[55] In the Miocene, the global meridional overturning circulation is similar to the Oligocene (Figure 11). From the cross sections at 140°W (Figure 15b), it appears that there is less Pacific deepwater formation in the Miocene than in the Oligocene. This is because the surface salinities north of 45°N in the Pacific are much lower. In the Oligocene, salty water is continuously redistributed between the Atlantic and Pacific Oceans by the currents in the circumequatorial seaway. In particular, relatively salty water from the tropical Atlantic enters the Pacific through the Panama Seaway. This may lead to higher SSSs in the North Pacific. In the Miocene, there is no circumequatorial flow, and, in addition, due to the flow reversal in the Panama Seaway, there is no more input of salty water from the tropical Atlantic. This leads to lower SSSs in the North Pacific. Furthermore, low-salinity Pacific water reduces the salinity of the tropical Atlantic (Figure 14b) in the Miocene. This indicates, that the ocean connection through the Panama Seaway is still sufficient to prevent the buildup of a strong salinity contrast between the Atlantic and the Pacific Oceans as in the present-day situation (compare with the two modern control simulations). The northward branch of the thermohaline circulation therefore remains shallow in the Miocene as well.

[56] The high-CO2 modern control simulation, i.e., with the same high atmospheric CO2 level as the Miocene and Oligocene simulations, has revealed that the thermohaline circulation is basically the same as in the modern control experiment with preindustrial CO2 level, i.e., a conveyor type circulation with strong deepwater formation in the North Atlantic and a more or less passive Pacific Ocean. The strength of the overturning cell in the Southern Hemisphere is only slightly reduced as compared to the present-day simulation with preindustrial CO2 concentration. The higher atmospheric CO2 concentration does not influence the salinity contrast between Atlantic and Pacific Ocean as can be seen by comparing the two modern control simulations (Figures 2c and 4c). Therefore the different thermohaline circulation patterns that we find in the Oligocene and Miocene simulations cannot be explained by the higher atmospheric CO2 level. Instead, this indicates that the changes in the thermohaline circulation from the Oligocene to the present-day simulations are mostly due to tectonic changes.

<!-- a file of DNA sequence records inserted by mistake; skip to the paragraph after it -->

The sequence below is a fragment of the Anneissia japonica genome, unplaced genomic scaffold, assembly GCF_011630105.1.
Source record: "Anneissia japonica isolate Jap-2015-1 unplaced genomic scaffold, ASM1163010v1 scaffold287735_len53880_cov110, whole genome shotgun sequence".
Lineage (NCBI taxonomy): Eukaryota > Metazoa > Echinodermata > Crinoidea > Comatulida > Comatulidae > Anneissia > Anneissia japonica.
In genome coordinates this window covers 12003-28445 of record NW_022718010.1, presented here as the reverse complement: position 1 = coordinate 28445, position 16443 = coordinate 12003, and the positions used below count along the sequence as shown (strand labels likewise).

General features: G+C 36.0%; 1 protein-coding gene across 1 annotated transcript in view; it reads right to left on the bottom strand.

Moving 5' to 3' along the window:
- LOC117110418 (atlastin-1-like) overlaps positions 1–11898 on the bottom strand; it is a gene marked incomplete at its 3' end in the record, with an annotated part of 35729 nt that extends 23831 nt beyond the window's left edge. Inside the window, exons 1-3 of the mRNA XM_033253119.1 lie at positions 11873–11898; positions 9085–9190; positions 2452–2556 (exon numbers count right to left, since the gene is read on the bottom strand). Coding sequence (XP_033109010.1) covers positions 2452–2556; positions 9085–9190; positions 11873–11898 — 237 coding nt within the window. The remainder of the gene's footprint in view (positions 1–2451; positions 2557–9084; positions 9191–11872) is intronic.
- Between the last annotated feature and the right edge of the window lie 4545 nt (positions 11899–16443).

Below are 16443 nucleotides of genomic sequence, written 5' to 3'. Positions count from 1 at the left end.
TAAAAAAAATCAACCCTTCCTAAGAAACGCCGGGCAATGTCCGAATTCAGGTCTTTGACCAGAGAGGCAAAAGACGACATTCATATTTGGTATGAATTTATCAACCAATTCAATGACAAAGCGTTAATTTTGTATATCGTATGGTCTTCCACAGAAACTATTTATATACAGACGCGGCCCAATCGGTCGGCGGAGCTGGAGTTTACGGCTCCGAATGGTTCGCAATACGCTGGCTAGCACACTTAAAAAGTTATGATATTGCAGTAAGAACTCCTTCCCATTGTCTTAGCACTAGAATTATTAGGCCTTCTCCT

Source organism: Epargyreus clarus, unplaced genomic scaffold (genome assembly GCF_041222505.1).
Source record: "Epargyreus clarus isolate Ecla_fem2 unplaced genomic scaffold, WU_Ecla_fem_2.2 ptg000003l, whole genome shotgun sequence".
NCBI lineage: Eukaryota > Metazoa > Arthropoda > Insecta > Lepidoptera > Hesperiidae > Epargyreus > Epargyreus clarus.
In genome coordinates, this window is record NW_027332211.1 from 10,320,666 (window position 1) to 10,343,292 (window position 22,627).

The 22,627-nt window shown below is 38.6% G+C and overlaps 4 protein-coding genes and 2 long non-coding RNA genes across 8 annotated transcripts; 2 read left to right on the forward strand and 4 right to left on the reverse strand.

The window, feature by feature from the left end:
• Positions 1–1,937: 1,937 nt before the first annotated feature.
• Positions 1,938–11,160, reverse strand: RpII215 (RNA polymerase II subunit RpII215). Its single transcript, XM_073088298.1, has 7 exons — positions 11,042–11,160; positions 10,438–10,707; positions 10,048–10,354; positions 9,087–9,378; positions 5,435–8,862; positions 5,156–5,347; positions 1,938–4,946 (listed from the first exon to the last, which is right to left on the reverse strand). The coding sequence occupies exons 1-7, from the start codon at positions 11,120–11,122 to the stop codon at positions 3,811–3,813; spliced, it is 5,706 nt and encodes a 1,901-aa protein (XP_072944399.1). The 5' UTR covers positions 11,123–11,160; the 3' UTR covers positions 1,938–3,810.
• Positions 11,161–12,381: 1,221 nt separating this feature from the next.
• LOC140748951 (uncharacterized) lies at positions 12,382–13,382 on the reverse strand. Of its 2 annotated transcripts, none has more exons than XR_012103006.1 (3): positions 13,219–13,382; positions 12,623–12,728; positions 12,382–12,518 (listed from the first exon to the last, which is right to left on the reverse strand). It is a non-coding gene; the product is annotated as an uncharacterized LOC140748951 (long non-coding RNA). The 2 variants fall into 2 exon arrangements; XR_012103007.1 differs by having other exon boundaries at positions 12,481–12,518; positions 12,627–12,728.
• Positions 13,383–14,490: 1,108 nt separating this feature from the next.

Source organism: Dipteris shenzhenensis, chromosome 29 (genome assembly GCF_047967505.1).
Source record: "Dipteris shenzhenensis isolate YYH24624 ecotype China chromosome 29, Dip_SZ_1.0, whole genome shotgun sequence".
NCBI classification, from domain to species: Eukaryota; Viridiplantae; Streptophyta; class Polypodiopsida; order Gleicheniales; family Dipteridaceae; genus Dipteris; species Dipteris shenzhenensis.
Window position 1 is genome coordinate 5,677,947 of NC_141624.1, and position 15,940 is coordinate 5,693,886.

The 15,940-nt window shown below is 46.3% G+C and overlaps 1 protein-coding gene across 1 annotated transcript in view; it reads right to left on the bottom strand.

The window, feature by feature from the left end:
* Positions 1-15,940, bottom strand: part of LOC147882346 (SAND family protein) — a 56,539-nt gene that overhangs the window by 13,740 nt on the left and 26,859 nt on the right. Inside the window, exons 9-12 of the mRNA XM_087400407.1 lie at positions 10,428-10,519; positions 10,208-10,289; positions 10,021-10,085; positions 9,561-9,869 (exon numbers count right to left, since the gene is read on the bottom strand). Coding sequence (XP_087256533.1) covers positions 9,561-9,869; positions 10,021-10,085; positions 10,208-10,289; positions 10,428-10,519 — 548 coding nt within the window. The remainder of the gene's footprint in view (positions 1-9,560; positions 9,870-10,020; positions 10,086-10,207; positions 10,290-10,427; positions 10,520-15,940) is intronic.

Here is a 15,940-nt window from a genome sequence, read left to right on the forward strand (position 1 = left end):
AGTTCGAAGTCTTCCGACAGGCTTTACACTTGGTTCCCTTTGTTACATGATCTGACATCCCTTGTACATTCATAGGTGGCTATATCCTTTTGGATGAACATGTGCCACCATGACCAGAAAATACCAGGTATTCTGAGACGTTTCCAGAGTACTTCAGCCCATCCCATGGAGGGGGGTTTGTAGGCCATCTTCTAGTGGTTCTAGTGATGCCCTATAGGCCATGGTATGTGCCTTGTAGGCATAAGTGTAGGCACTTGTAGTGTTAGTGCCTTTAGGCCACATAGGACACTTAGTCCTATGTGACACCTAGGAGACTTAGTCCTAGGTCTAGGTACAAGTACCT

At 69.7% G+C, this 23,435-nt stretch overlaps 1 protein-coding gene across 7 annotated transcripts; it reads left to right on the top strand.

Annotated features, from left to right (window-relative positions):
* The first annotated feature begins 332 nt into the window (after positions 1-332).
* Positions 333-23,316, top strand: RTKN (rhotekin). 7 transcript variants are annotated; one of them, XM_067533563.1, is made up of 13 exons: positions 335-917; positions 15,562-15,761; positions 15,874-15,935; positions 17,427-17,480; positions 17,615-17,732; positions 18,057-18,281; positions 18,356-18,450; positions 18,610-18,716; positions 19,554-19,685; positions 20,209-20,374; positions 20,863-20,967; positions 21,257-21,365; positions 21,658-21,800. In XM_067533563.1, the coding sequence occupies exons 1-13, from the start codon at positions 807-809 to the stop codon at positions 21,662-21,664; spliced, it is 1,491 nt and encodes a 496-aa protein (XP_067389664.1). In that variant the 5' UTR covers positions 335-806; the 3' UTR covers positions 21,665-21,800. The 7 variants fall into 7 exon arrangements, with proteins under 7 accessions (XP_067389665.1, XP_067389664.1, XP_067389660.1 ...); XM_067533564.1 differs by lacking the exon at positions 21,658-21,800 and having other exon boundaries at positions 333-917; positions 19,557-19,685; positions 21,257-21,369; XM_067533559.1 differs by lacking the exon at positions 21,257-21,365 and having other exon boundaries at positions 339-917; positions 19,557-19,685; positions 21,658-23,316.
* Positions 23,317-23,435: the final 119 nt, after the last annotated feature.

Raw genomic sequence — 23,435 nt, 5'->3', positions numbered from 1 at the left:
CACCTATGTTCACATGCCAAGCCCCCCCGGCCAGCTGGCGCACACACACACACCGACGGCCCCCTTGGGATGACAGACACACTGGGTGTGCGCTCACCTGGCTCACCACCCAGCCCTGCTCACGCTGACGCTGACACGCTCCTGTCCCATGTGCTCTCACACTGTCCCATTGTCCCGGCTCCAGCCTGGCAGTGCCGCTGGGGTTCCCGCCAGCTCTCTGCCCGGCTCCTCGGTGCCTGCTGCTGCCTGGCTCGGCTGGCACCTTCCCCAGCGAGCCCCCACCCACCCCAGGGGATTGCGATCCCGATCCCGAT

[57] Owing to shallower meridional overturning circulations in both the Oligocene and Miocene, the poleward heat transport by the ocean in the Northern Hemisphere is reduced compared to that of the modern control simulation (Figure 3). The heat transport is, however, increased in the Southern Hemisphere. Maximum poleward heat transport in the Oligocene/Miocene simulations is 1.7 PW in the Northern Hemisphere, which is 0.4 PW smaller than in the present day case, and 1.3 PW in the Southern Hemisphere; the latter is 0.5 PW larger than the present-day value.

[58] The shallow overturning circulation found in the North Atlantic in both the Oligocene and Miocene simulations is in agreement with proxy data studies. Paul et al. [2000] find a weak south to north δ13C gradient in benthic foraminifera data in the early Miocene Atlantic Ocean, with the heaviest δ13C values in the South Atlantic. This indicates that Southern Ocean deep waters were filling the deep (3000–4000 m) Atlantic from the south, and northern deep water was absent or shallow. Billups et al. [2002] concluded from benthic foraminifera δ18O gradients between the North and South Atlantic that, in the late Oligocene and early Miocene, a relatively warm deepwater mass forming in the North Atlantic reached the deep tropical Atlantic but not the South Atlantic. This is consistent with our late Oligocene simulation, which indicates that a part of the shallow deep water from the North Atlantic flows through the Panama Seaway into the Pacific Ocean. Deep water Nd isotope ratios from the western tropical Pacific decrease from radiogenic values at 38 Ma toward more nonradiogenic values at 17 Ma indicating that more and more Southern Ocean deep water was reaching the tropical Pacific with time [van de Flierdt et al., 2004]. In our Miocene simulation, more Southern Ocean deep water is formed than in the Oligocene simulation and and also flows farther north into the Pacific Ocean.